I’ve been making a lot of recipes on this site from a numbers-focused perspective lately. I try to make main course recipes because that seems to be the most popular content here, to keep the ingredient lists down, to ensure that the recipes could be made free of gluten, grains, refined sugar, moss, lichens etc. All things to all people. It’s kind of draining from a creativity sense after a while. Not complaining! Just a personal observation on what’s been happening around here.
When I was working on posts over the last couple of weeks, the idea of just skipping the whole thing entered my mind more than once. I think there’s a tendency to put a lot of pressure on yourself when you work in a creative field. There’s a constant feeling that you’re in competition with your own capability, that you have to one-up people around you and yourself.
I have a plugin for this site that helps me settle on optimal post titles, focus words, recipe descriptions etc with Google searches in mind. I read through all of the descriptions I’ve made with this thing, and thought “But that isn’t how I feel about this recipe at all!” It was a weird moment. Food is a universal language out of necessity, but it’s also highly individual because of background, economic circumstances, dietary needs, and skill level. It’s not something that can be captured by a Google description sometimes, ya know?
I never make the same thing twice because I like to get wrapped up in the little moments of making food, and I love when those moments always feel different. When I make something for dinner that my partne likes and he says “You should put this on your site!” I shrug it off and try to explain that the dish has too many steps, it’s too simple, too many weird ingredients, it’s not an interesting flavour profile, it’s not a hearty vegan main course that’s ready in 7.5 minutes. It’s such a toxic way to talk down something that you gave your full attention and feeling to.
I never make definitively breakfast-y recipes on here anymore because they tend to lack in terms of pins, shares, and page views. But who cares ‘cuz I love breakfast way too much, and also I’m not a content creation robot. I still have a couple handfuls of frozen wild blueberries in our freezer, and I honestly couldn’t think of a better fate for them than pancakes or waffles. These spelt waffles are all jammy and nutty-sweet flavour. I make multi-flour waffles/pancakes almost every weekend, but the spelt is always in the mix because that’s my all purpose flour. The rhubarb for the tangy, sweet, and rich cashew cream came from my backyard! It’s a majorly happy food.
VEGAN BLUEBERRY SPELT WAFFLES W/ RHUBARB CASHEW CREAM & TURMERIC GRANOLA
Print the recipe here!
Notes: For the turmeric granola, I just followed Izy’s method from this recipe that she posted on The Kitchn. I combined the total amount of nuts and seeds used in the recipe and just made that up with what I wanted for add-ins (sesame seeds, sunflower seeds and sliced almonds). At the stage where the maple syrup is added, also sprinkle in ½ teaspoon of turmeric powder and a pinch of vanilla powder. Voila! Turmeric stovetop granola :)
Also, I used a little pinch of beet powder to really bring out the pink hue of the rhubarb cashew cream, but obviously this isn’t a necessary step. Frozen raspberries would be so great in place of the blueberries. For a gluten-free option, just replace both spelt flours with an all-purpose gluten-free blend that you trust and make sure that you use certified gluten-free rolled oats. I also added a heaped spoonful of mesquite powder to the dry ingredients of my waffles.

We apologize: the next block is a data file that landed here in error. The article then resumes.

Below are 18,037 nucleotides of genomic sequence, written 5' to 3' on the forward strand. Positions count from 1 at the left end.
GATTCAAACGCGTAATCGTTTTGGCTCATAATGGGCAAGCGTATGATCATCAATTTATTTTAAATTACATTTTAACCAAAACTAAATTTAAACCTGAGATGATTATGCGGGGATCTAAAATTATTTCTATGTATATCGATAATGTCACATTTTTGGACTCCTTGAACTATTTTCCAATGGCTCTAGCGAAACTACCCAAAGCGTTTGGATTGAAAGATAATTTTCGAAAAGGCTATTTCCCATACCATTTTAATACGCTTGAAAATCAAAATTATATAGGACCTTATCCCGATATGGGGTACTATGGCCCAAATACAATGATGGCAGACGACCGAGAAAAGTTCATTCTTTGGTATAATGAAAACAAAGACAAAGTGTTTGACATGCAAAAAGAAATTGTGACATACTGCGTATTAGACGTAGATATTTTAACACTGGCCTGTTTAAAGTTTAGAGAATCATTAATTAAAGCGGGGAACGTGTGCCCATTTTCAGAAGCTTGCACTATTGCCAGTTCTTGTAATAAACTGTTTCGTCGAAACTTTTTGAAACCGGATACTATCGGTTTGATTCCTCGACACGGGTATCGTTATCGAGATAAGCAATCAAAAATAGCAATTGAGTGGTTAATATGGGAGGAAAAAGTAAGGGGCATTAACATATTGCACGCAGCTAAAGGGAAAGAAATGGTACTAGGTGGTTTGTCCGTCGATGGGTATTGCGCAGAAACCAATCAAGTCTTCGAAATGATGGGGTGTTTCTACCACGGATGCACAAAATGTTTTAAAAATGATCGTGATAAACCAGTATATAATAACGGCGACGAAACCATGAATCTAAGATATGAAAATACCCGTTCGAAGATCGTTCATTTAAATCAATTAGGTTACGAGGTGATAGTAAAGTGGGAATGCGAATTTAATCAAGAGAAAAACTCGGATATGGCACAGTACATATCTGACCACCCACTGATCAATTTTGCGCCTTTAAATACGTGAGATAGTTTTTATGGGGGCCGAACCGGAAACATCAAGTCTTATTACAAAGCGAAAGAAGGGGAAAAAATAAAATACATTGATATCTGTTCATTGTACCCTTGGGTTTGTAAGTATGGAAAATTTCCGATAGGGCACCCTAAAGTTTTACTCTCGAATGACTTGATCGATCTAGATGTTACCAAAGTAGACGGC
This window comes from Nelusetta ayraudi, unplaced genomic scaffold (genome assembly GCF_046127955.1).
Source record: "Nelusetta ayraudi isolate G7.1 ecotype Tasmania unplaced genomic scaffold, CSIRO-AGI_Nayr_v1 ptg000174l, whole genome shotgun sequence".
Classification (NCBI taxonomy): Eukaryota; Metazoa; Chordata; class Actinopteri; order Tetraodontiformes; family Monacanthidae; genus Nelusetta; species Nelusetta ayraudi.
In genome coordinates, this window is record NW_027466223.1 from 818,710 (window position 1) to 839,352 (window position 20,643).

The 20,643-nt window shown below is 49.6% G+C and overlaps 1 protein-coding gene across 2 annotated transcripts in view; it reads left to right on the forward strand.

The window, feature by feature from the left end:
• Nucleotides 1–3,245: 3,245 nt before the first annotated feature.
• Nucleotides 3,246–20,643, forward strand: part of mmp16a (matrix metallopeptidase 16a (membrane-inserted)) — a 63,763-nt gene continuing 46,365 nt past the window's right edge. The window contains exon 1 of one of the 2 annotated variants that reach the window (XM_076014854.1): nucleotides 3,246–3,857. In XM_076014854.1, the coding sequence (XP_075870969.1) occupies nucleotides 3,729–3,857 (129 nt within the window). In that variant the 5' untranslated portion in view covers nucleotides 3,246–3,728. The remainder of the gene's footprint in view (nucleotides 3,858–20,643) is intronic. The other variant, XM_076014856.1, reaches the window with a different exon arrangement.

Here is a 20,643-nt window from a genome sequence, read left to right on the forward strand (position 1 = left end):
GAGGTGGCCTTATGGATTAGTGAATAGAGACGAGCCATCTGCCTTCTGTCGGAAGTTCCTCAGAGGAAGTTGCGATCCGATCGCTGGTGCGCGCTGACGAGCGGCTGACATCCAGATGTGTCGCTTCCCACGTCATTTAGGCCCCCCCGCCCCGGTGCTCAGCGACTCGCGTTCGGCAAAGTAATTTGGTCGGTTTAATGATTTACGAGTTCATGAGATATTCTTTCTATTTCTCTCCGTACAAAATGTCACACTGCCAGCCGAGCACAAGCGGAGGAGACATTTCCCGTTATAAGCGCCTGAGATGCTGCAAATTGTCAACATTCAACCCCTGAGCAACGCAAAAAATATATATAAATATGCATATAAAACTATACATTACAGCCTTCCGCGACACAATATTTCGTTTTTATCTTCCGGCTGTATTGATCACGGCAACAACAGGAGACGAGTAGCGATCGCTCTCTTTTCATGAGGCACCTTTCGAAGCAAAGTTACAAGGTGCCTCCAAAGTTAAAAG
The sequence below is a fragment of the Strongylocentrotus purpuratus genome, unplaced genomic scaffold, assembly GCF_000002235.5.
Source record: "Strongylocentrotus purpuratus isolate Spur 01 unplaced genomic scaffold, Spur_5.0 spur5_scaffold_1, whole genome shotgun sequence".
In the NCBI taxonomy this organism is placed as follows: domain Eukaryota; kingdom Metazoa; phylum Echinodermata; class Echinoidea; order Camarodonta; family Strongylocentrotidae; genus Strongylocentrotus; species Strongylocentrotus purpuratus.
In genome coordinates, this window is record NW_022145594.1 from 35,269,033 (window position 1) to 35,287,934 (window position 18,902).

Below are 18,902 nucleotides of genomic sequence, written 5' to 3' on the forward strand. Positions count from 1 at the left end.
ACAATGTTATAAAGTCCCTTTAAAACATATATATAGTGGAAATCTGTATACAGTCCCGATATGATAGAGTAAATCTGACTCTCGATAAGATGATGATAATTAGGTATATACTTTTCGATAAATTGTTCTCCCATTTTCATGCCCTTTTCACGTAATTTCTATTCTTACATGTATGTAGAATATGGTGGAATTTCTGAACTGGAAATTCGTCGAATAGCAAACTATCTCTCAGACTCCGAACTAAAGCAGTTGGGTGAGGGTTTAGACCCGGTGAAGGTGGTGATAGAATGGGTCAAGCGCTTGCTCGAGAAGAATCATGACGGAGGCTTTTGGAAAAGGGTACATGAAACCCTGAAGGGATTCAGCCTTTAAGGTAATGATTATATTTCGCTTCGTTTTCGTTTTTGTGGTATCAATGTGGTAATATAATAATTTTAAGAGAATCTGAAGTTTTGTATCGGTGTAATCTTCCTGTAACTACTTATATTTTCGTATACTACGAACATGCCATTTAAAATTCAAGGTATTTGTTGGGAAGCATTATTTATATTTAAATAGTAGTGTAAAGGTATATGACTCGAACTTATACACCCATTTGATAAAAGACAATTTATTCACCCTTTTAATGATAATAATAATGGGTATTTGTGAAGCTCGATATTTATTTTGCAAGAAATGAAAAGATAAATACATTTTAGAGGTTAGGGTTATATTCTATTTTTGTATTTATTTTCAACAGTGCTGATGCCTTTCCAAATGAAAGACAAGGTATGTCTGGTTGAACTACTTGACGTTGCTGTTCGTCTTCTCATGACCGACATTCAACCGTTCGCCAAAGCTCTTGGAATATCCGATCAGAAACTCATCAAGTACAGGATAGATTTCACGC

RHUBARB CASHEW CREAM INGREDIENTS:
½ teaspoon coconut oil
heaped ½ cup chopped rhubarb
1 cup raw cashews, soaked for at least 4 hours
1/4 cup filtered water (plus extra if needed)
1 tablespoon pure maple syrup
1 teaspoon vanilla extract
1 ⅓ cups non-dairy milk
1 teaspoon apple cider vinegar/fresh lemon juice
1 ½ cups whole spelt flour (I use a sprouted spelt flour)
¼ cup light spelt flour
½ cup rolled oats OR coconut flakes (or a mix of both)
1 teaspoon aluminum-free baking powder
¼ teaspoon fine sea salt
3 tablespoons liquid coconut oil
2 tablespoons pure maple syrup
1 ½ teaspoons vanilla extract
⅓ cup frozen blueberries
Make the rhubarb cashew cream. Heat the coconut oil in a small saucepan over medium high heat. Add the rhubarb to the pan. Stir and saute until the rhubarb is soft, about 3 minutes. Transfer the cooked rhubarb to an upright, high-speed blender. Drain the cashews and add them to the blender as well. Then, add the water, maple syrup and vanilla. Blend the mixture on high until totally smooth, stopping the motor and scraping the sides down if necessary. Transfer the rhubarb cashew cream to a bowl, cover, and set aside in the refrigerator.
Make the waffles. Combine the non-dairy milk and apple cider vinegar and stir together. Set aside to curdle for about 5 minutes.
In a medium bowl, whisk together the whole spelt flour, light spelt flour, rolled oats/coconut, baking powder, and sea salt. Pour the non-dairy milk mixture into the bowl. Add the coconut oil, maple syrup, and vanilla. Stir the batter together with a spatula until just barely combined. There should still be some dry flour spots. Gently fold the blueberries in.
Pre-heat your waffle iron to the desired level of doneness. Also preheat your oven to about 225 degrees F. Place a parchment lined baking sheet in the oven so that you can transfer finished waffles to the warm oven quickly.
Lightly grease the waffle iron with coconut oil. Drop about ⅓ cup of the batter onto the bottom iron and close the top. Once the timer beeps, retrieve the waffle and transfer it to the warming tray that you’ve set up in the oven. Repeat this process with the remaining batter.
Serve waffles warm with rhubarb cashew cream, turmeric granola, extra blueberries, and extra maple syrup.